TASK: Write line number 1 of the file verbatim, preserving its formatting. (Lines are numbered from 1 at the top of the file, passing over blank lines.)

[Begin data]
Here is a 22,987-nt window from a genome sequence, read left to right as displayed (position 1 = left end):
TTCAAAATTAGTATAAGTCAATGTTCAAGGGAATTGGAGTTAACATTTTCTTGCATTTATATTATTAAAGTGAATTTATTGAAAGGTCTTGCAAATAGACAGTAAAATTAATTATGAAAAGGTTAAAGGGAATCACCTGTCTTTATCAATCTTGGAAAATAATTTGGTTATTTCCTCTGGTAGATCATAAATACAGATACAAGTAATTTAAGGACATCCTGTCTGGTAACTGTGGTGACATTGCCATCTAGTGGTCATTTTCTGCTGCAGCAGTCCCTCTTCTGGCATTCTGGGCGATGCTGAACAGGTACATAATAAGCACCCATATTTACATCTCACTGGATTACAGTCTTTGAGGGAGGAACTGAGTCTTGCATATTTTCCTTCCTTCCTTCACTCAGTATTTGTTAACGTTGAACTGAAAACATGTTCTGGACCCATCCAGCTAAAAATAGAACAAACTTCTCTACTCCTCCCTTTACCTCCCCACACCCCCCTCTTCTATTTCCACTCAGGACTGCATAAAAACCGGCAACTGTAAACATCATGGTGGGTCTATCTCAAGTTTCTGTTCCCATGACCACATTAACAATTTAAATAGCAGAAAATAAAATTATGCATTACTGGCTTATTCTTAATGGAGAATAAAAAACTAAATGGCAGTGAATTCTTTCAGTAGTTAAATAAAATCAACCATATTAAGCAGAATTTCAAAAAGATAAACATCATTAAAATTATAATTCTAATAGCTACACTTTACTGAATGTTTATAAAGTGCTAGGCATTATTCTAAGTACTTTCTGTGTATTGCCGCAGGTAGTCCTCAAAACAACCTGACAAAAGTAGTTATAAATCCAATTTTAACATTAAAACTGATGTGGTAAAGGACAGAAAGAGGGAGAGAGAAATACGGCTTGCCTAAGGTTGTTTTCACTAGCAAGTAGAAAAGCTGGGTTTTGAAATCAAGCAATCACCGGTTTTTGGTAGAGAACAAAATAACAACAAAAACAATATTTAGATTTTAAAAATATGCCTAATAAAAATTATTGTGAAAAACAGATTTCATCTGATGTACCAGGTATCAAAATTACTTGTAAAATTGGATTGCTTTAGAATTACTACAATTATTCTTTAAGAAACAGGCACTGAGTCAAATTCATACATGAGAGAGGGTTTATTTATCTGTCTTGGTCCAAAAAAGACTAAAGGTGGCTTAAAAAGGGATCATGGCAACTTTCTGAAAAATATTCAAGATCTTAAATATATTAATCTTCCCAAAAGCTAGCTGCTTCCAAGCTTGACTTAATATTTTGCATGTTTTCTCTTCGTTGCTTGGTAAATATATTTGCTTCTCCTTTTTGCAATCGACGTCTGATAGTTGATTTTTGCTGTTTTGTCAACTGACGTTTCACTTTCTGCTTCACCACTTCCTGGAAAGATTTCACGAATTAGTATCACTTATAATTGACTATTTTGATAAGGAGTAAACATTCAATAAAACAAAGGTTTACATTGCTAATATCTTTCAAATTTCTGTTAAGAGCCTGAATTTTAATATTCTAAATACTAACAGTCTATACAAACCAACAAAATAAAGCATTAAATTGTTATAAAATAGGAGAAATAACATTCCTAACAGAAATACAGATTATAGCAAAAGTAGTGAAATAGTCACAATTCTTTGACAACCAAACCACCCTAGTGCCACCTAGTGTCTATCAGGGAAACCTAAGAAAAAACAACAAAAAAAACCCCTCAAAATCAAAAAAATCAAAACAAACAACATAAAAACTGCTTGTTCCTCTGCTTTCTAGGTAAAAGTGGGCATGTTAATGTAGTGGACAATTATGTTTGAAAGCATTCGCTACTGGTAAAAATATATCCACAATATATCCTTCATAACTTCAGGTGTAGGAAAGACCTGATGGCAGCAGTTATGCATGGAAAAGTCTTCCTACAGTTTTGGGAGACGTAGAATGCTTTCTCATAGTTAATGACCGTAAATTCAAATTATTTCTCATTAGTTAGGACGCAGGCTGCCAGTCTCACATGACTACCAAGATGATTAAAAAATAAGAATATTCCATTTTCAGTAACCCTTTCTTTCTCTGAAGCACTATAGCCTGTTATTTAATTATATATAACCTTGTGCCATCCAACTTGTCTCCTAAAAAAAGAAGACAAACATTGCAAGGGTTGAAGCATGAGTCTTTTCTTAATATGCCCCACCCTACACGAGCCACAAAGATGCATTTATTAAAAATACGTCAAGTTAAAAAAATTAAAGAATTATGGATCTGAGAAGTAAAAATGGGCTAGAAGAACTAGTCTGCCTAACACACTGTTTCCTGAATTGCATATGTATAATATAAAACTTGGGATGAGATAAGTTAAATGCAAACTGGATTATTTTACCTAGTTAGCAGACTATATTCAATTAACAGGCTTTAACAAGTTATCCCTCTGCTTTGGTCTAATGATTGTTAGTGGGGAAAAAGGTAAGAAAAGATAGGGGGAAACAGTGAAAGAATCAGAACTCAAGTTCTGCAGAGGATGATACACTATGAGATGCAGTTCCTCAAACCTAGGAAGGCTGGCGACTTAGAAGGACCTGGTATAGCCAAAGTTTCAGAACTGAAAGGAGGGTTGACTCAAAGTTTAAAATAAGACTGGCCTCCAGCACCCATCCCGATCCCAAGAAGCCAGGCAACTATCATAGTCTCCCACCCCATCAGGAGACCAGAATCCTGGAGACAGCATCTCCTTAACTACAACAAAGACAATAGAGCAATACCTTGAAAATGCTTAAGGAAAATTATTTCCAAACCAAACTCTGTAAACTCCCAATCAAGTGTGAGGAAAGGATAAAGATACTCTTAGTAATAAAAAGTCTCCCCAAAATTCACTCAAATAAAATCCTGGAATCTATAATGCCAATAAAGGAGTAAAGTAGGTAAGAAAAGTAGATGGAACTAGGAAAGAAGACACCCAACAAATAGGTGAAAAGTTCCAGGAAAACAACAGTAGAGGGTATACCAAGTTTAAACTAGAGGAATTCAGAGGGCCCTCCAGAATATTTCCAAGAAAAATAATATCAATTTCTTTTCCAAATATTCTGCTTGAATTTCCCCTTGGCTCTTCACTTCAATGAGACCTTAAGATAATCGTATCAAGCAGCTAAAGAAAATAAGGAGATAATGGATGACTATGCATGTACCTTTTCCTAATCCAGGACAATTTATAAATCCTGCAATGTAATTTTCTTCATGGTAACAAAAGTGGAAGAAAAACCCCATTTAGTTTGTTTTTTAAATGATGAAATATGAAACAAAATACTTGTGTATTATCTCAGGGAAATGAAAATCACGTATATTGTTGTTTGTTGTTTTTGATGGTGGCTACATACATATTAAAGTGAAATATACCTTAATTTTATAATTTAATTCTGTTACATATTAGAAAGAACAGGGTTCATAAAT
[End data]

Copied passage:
Here is a 22,987-nt window from a genome sequence, read left to right as displayed (position 1 = left end):